The United Nations (UN)’s health agency says the Ebola epidemic that killed thousands of people in West Africa no longer constitutes an international public health emergency.
The World Health Organization (WHO) officially downgraded on Tuesday the emergency status of the epidemic, which was first declared in August 2014.
The tropical hemorrhagic virus emerged in December 2013 and has killed over 11,300 people, mainly in Liberia, Guinea and Sierra Leone. It has infected more than 28,000 people since its outbreak.
“Ebola transmission in West Africa no longer constitutes an extraordinary event, the risk of international spread is now low, and countries currently have the capacity to respond rapidly to new virus emergencies,” WHO’s Director General Margaret Chan said at a teleconference.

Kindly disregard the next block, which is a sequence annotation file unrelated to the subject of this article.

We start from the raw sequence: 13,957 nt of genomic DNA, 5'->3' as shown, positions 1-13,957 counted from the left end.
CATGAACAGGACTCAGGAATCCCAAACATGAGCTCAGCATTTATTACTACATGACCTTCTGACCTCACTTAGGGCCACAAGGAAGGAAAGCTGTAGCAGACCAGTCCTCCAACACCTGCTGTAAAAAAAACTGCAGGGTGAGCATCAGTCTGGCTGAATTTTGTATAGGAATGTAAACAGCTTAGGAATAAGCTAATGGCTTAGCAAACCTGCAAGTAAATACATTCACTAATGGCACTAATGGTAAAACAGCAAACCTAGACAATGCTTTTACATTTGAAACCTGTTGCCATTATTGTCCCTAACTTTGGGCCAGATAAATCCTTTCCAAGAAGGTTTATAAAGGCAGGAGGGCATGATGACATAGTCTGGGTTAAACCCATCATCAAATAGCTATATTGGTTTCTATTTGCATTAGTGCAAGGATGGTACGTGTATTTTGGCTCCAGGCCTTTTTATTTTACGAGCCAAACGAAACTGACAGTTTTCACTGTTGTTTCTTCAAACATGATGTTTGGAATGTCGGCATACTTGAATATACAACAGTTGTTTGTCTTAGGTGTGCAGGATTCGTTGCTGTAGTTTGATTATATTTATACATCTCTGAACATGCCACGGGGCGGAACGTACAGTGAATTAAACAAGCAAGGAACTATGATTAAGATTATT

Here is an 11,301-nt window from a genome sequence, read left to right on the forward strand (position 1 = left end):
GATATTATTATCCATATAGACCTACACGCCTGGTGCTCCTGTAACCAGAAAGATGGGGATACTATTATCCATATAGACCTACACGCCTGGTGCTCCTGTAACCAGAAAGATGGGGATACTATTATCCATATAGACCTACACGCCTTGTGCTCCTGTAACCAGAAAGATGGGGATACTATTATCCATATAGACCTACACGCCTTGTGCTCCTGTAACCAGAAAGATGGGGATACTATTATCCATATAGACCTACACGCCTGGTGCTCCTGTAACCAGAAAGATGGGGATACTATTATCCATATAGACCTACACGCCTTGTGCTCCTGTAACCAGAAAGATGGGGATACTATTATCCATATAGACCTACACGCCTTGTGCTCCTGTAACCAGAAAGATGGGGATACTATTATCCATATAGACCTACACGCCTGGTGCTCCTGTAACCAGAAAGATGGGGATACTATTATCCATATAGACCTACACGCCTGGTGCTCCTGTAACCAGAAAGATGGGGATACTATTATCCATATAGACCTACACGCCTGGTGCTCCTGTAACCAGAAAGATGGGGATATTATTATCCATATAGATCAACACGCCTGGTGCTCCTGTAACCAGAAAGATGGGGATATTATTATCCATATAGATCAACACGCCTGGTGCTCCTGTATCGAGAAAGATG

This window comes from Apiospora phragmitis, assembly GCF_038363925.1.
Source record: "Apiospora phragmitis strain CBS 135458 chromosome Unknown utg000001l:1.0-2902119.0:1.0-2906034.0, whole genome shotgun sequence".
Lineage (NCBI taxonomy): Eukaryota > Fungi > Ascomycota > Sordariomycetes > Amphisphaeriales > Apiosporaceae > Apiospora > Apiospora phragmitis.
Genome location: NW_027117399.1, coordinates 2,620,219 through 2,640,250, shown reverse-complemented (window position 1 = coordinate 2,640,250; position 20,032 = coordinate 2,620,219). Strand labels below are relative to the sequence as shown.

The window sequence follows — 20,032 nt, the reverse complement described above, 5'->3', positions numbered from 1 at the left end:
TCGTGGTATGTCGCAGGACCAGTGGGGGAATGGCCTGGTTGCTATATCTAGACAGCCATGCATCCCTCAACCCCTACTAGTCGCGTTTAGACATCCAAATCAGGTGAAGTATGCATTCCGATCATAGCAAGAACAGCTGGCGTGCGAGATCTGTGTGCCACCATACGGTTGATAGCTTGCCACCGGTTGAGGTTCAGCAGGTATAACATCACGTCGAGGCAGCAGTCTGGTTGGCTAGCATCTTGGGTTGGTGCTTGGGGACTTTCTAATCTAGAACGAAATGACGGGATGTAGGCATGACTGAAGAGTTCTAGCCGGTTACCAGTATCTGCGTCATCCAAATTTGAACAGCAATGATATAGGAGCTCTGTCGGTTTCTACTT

Chan, however, warned that the world should still maintain “a high level of vigilance and response capacity.”
Chan also called on the countries that have restricted their interactions with the three Ebola-hit countries to “immediately lift any ban on travel and trade.”
The UN health agency also said that the three countries successfully finished a 42-day observation period as well as a 90-day surveillance period without recording any cases related to the original transmission chain.
WHO further said that it would keep hundreds of its staff in the West African countries to monitor the situation there.
The agency was initially harshly criticized for its slow response to the outbreak, as local healthcare systems were not adequately equipped to handle it.
The deadly virus causes severe fever and muscle pain, weakness, vomiting and diarrhea. The epidemic in many cases shuts down organs and leads to unstoppable internal bleeding.